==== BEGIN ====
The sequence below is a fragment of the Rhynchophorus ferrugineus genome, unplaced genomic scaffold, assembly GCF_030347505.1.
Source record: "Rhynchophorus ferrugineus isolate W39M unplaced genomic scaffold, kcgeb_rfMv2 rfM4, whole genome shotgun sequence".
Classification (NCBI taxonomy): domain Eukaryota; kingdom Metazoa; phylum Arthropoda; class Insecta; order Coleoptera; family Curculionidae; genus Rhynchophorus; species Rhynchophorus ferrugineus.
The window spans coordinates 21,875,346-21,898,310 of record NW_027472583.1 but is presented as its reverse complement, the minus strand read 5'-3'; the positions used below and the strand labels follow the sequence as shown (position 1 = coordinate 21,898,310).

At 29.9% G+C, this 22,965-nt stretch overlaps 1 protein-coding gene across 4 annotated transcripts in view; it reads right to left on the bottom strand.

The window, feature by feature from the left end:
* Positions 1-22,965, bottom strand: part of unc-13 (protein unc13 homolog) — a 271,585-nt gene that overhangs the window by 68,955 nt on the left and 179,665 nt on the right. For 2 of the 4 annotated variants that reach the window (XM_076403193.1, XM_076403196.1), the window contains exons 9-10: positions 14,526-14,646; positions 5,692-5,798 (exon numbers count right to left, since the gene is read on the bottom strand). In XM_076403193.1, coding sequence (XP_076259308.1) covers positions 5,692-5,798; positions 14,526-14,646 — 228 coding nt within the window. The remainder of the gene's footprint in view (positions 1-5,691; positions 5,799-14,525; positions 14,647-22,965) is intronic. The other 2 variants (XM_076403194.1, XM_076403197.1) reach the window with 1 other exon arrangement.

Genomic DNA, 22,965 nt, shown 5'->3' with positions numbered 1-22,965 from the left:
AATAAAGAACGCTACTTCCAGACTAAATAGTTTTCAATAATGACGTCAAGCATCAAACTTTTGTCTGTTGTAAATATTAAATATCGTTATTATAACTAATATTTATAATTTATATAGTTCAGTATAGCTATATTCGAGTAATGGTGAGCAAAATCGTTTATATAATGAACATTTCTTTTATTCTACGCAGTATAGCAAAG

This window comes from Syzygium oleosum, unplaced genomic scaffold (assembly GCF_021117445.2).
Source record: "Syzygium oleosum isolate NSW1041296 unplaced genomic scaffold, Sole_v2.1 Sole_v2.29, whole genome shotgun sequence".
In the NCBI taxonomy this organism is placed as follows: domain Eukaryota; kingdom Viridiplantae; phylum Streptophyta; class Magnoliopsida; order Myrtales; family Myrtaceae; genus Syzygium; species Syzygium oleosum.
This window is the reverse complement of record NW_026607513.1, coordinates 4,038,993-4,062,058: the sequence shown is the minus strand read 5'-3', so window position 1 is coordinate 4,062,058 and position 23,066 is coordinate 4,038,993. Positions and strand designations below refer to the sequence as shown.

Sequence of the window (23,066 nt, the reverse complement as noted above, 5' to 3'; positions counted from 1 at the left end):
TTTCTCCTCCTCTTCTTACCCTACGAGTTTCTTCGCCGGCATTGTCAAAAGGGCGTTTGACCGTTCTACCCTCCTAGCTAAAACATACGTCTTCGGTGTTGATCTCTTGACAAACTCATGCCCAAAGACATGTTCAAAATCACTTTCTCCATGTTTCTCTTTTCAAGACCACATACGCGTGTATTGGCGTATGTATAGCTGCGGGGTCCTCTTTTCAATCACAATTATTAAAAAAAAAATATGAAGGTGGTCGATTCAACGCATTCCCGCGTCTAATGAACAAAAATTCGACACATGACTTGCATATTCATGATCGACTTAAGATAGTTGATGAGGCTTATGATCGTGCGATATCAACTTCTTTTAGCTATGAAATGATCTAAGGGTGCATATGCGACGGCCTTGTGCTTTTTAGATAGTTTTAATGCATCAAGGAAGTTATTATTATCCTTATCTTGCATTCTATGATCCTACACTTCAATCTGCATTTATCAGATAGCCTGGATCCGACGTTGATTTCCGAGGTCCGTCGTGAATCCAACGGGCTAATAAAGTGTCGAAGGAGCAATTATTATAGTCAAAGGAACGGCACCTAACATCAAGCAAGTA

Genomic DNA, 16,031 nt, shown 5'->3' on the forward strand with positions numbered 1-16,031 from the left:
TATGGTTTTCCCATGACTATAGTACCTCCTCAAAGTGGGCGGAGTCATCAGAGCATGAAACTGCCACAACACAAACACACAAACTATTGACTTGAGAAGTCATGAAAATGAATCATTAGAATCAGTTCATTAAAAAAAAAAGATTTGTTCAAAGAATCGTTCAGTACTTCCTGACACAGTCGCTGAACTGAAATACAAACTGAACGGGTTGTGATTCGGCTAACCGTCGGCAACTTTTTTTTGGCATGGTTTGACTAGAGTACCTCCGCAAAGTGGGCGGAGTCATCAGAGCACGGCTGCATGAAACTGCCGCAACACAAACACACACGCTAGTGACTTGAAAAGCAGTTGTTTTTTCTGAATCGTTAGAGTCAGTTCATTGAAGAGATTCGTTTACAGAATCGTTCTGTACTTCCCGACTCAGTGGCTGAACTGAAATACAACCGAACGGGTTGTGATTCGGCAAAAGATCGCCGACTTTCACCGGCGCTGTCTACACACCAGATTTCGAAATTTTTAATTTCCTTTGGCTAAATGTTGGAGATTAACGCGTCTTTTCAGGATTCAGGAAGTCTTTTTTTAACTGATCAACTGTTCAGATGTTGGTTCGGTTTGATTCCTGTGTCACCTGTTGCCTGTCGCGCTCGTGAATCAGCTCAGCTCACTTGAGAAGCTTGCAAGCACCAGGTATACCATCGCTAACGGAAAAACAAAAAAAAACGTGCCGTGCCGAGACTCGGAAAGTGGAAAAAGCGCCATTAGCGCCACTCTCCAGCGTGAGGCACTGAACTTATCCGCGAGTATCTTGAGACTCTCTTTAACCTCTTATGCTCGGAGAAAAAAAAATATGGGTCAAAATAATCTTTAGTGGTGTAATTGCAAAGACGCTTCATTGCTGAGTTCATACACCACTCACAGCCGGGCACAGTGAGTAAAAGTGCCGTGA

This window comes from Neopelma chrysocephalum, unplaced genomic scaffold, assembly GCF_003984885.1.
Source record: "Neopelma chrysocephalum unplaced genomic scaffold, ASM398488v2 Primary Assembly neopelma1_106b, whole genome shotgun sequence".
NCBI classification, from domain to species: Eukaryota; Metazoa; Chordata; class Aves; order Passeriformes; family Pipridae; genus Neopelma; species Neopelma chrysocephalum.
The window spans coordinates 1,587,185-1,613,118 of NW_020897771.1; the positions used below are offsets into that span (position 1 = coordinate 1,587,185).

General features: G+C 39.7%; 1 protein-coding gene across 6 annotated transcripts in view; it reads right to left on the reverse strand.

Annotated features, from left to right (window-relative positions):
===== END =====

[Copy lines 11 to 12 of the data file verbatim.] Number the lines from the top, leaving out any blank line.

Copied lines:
Source record: "Syzygium oleosum isolate NSW1041296 unplaced genomic scaffold, Sole_v2.1 Sole_v2.29, whole genome shotgun sequence".
In the NCBI taxonomy this organism is placed as follows: domain Eukaryota; kingdom Viridiplantae; phylum Streptophyta; class Magnoliopsida; order Myrtales; family Myrtaceae; genus Syzygium; species Syzygium oleosum.